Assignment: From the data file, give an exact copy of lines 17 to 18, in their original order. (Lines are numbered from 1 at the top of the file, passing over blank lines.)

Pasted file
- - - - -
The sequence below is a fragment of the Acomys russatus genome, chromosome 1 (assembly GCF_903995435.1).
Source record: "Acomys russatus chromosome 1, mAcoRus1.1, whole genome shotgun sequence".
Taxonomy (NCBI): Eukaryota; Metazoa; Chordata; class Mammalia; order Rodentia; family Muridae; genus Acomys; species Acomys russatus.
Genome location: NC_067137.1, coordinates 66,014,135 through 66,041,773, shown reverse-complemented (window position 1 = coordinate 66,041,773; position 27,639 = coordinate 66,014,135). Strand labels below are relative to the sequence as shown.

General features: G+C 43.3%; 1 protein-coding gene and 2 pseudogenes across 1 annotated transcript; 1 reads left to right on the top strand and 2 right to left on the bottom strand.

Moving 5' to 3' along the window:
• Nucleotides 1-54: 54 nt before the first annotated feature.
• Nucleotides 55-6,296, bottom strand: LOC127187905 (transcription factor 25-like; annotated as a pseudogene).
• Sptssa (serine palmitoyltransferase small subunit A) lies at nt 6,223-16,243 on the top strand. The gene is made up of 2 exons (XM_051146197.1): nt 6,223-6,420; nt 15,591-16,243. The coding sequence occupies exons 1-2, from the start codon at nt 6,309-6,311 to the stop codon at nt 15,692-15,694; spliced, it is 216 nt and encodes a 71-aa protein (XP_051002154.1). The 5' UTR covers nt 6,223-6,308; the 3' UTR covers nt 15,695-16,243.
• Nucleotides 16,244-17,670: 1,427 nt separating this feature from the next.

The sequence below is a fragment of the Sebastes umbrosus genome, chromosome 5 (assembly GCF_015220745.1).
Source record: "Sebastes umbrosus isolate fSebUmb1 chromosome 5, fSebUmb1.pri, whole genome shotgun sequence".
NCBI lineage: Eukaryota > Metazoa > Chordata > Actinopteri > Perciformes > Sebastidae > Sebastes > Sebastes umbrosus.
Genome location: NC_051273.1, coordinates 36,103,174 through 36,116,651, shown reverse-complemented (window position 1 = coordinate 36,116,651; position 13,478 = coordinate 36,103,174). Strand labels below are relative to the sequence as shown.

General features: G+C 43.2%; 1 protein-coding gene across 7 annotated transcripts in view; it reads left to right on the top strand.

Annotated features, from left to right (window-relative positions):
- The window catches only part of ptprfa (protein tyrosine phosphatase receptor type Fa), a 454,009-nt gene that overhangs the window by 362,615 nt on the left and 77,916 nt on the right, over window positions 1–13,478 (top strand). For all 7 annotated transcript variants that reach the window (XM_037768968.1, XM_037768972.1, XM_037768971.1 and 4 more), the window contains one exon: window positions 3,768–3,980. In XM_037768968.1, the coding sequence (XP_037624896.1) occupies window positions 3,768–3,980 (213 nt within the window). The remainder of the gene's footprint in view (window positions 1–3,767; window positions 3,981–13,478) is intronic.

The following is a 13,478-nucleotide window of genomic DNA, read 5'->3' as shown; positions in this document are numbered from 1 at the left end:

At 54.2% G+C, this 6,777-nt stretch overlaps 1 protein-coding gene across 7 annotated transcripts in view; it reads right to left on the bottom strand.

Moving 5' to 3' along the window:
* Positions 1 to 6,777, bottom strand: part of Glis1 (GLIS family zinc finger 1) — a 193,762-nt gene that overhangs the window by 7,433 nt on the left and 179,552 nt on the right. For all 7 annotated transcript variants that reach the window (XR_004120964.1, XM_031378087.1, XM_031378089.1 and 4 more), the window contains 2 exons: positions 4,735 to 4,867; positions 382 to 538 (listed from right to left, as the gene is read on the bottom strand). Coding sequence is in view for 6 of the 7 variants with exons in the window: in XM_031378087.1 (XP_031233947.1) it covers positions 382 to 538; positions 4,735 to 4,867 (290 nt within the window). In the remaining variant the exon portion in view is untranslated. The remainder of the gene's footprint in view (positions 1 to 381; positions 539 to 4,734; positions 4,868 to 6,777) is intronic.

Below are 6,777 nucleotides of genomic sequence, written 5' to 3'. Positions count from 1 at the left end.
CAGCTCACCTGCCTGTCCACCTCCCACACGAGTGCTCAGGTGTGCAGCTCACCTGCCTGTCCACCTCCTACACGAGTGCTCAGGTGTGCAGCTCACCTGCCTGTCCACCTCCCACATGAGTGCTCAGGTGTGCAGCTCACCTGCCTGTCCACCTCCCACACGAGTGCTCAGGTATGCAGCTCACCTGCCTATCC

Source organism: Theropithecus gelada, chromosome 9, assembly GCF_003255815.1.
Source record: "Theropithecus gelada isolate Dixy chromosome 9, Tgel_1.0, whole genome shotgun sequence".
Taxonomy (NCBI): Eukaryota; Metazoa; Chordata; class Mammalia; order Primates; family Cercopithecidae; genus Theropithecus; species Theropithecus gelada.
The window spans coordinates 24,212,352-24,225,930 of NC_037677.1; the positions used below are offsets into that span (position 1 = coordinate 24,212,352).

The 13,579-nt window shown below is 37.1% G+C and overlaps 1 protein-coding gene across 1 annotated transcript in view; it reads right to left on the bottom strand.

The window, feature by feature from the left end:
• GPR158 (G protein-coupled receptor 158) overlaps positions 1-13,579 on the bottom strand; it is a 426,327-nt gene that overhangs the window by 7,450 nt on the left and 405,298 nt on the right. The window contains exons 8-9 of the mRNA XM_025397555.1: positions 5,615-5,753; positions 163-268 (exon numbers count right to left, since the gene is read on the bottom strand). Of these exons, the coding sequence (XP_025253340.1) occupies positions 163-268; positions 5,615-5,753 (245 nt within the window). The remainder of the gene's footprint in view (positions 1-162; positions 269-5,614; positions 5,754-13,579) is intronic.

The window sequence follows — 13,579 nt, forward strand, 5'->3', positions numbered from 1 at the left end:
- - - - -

- The window catches only part of ptprfa (protein tyrosine phosphatase receptor type Fa), a 454,009-nt gene that overhangs the window by 362,615 nt on the left and 77,916 nt on the right, over window positions 1–13,478 (top strand). For all 7 annotated transcript variants that reach the window (XM_037768968.1, XM_037768972.1, XM_037768971.1 and 4 more), the window contains one exon: window positions 3,768–3,980. In XM_037768968.1, the coding sequence (XP_037624896.1) occupies window positions 3,768–3,980 (213 nt within the window). The remainder of the gene's footprint in view (window positions 1–3,767; window positions 3,981–13,478) is intronic.

The following is a 13,478-nucleotide window of genomic DNA, read 5'->3' as shown; positions in this document are numbered from 1 at the left end: